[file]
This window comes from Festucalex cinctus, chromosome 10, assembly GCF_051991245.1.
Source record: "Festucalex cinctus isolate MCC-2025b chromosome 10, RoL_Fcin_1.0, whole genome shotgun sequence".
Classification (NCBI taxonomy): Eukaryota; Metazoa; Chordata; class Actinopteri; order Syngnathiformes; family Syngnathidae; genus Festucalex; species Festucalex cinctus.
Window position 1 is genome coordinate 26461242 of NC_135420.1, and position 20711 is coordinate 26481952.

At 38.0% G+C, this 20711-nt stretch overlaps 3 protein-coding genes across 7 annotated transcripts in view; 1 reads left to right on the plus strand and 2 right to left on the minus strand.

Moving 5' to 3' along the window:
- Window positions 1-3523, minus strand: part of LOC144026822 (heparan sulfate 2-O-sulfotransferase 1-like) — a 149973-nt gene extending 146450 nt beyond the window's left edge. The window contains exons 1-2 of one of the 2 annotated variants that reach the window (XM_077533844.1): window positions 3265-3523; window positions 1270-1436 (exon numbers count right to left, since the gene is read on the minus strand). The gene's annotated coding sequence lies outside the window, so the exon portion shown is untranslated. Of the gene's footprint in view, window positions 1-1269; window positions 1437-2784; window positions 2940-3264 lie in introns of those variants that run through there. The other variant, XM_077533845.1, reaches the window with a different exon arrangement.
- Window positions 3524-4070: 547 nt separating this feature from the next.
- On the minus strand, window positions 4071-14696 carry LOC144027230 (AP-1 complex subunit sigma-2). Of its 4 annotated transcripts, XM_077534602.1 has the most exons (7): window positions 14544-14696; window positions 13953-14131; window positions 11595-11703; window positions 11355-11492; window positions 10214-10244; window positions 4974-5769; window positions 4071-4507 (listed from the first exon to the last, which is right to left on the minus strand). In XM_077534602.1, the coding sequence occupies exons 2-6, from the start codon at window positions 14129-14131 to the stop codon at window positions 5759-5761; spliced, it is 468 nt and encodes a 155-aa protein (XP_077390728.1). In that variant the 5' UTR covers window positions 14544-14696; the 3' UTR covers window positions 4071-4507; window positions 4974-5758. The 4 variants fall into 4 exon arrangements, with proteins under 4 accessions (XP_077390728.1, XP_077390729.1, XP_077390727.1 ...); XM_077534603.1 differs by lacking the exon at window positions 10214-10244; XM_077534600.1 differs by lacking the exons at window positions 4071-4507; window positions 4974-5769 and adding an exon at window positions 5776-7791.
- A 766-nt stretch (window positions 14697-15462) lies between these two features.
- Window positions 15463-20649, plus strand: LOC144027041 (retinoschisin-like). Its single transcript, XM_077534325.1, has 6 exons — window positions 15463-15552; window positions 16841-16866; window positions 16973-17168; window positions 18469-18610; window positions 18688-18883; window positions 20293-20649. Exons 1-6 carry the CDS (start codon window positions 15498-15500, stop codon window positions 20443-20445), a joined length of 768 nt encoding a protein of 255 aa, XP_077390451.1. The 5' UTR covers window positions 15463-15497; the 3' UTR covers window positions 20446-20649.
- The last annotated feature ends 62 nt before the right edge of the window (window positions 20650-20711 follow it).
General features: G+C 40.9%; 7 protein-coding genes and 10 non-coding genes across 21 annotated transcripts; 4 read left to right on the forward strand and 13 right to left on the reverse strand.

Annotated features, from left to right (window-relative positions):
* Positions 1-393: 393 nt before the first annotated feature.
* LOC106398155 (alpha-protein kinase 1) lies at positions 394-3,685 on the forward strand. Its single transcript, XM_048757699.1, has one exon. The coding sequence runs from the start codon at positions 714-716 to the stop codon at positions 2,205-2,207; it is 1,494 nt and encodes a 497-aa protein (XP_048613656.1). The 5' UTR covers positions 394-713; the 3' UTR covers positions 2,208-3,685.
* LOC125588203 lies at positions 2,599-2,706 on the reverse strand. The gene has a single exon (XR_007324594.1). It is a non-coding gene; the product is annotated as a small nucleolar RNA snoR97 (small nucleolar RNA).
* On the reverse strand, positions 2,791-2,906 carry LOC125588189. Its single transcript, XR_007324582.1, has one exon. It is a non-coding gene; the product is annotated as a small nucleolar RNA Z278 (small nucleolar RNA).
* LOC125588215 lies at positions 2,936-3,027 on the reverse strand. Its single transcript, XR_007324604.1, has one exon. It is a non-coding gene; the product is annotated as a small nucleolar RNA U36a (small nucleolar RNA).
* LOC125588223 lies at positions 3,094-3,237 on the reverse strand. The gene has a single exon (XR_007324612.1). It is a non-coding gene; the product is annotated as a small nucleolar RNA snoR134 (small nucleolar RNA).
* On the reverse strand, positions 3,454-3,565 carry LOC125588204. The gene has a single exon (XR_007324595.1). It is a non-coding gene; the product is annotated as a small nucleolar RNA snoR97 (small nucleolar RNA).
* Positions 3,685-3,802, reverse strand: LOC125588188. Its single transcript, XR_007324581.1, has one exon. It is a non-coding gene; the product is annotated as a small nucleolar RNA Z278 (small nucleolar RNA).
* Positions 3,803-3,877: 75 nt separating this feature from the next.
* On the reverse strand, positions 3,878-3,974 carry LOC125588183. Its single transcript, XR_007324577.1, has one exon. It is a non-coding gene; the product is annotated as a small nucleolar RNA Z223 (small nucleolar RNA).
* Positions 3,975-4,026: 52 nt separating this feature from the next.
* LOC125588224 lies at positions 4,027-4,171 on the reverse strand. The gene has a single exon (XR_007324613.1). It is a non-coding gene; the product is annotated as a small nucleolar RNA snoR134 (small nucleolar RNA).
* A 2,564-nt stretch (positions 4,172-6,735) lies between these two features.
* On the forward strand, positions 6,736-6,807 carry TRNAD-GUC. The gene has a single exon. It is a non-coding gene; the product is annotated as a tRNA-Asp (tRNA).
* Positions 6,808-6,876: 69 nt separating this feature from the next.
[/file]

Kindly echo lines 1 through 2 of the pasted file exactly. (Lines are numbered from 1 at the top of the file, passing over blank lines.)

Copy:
This window comes from Festucalex cinctus, chromosome 10, assembly GCF_051991245.1.
Source record: "Festucalex cinctus isolate MCC-2025b chromosome 10, RoL_Fcin_1.0, whole genome shotgun sequence".